Welcome to my Flaming Furnace site.

On this site I'll share how I made my foundry with explanations, images, videos and links to other informative sites. I will also share my experiences with sand casting and creating different objects from aluminum alloy.
I welcome anyone to post comments.

Wednesday, November 23, 2011

Green casting sand VS oil bonded sand

I decided after using oil bonded sand (petrobond) to test some homemade green sand. I got some play sand and after doing a bit of Internet research I started making the green sand. My goal was to make it at minimum cost and to achieve semi good casting quality ;-).
I started experimenting with small quantities measuring first 1KG of sifted and dry play sand. I used a mixer to grind the cat litter (clay) to a powder stage and then sifted 100gr (10% of clay), mixing both together and after just adding small amounts of water at a time. The process was very quick and the sand mix was ready after performing the squeeze test.

My first casting was an aluminum eagle. This was the 12th aluminum eagle I have casted and the result was very promising. No difference in the quality of the casting from the oil bonded eagle castings.

I decided to cast a bigger aluminum object this time so I casted my 3rd aluminum sun. The quality of the casting in this case was not the same. The oil bonded sand sun casting was with almost zero defects and the green sand casting was with a lot of defects mostly porosity. Perhaps from not ramming the play sand hard enough or from the lack of vent hole but again it's not the worst sand casting. I hung the sun on a garden wall and the defects aren't even noticeable it just needs a bit of sanding and polishing.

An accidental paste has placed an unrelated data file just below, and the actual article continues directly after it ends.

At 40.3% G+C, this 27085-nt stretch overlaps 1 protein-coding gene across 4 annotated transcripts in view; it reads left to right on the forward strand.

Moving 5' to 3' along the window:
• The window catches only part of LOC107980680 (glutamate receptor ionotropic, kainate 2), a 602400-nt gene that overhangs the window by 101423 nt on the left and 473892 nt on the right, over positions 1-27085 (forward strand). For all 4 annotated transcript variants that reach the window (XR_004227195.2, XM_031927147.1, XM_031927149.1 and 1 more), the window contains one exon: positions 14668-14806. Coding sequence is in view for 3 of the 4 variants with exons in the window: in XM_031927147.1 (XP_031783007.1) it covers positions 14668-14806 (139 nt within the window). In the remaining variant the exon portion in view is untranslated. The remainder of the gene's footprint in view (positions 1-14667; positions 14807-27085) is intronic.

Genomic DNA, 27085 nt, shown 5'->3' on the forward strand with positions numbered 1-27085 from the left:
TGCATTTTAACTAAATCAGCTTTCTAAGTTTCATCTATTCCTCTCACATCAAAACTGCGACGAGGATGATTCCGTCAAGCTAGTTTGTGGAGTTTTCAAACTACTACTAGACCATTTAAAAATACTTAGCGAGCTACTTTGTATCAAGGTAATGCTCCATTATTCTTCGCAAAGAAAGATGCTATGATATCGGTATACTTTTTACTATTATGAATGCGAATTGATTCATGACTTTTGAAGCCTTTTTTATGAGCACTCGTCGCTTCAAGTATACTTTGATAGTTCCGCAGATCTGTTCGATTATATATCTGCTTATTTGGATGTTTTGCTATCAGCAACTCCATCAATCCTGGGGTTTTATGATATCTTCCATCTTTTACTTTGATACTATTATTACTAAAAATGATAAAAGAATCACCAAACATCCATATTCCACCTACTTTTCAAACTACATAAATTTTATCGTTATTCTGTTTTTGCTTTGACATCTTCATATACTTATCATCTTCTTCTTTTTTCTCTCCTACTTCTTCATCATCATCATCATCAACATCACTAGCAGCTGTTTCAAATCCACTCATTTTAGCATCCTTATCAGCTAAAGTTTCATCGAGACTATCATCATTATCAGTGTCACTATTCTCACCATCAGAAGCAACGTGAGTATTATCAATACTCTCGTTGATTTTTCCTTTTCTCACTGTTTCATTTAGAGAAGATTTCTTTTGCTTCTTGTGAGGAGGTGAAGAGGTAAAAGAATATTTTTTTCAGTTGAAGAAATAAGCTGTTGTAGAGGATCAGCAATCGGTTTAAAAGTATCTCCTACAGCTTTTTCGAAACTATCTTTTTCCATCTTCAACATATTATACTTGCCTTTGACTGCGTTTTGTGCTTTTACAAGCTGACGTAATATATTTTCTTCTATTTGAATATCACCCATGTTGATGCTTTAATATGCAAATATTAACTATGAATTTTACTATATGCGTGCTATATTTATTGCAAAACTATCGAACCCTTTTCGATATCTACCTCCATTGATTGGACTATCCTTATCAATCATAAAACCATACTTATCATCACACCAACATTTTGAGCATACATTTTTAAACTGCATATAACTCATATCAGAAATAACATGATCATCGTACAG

How oil bonded sand VS green sand:
Oil bonded sand produces a better quality casting but is much more expensive then green sand. Green sand is cheap, easy to make and re-usable. Oil bonded sand is stinky, smokey and stains everything it comes in contact with. Green sand is clean with no smell. Oil bonded sand is much more sticky then green sand. Green sand is alot more fragile then oil bonded sand.
If you are looking for amazing finishing on your casting use oil bonded sand. If you want a cheap solution for casting, for example some heavy machinery parts green sand will do just fine.

Here is a 5 min' demo video I made of how to make casting green sand.


  1. so if it sticks to the hand, theres too much water and you need to add more 1:10 cat litter:sand mix. and if it doesnt retain its shape and breaks clean, theres too little water?

    1. Correct, too much water the sand will stick to the hand.I if the sand crumbles, or doesn't retain its shape either not enough water or not enough bentonite clay.
      It will work fine with 10%-12% clay. It's very important to get the correct cat litter and fine sand.

  2. What brand of cat litter do you recommend? Great work by the way :)

  3. Getting the right brand is important. I got a cheap Aldi store brand and ended up having to add 20% clay to 80% sand to get it to clump properly. So it does not seem to have contained bentonite. However it works so I have continued using it for sand casting.

  4. I did the exact same as you and the sand wont even stay in the little wooden rectangle when I try to flip it over, I used beach sand, water and cat litter did the squeeze test it all checked out and it failed What am I doing wrong?

    1. Can you please provide me some more info:
      1.What type of cat litter did you use?
      2. How much water did you add?
      3. Ratio of sand and cat litter?

  5. They look great well done

  6. If it's ok to post this, I have pure bentonite clay for auction on ebay, I'll post the link with approval or you can search for user kendtv. It's a very fine dry powder, pure bentonite, 2 lb bag is $16 with free shipping in USA. Out of a big bag from a pottery studio that closed down. Also have 1/2 lb package.

  7. If you would like some good bentonite let me know I may be able to assist.


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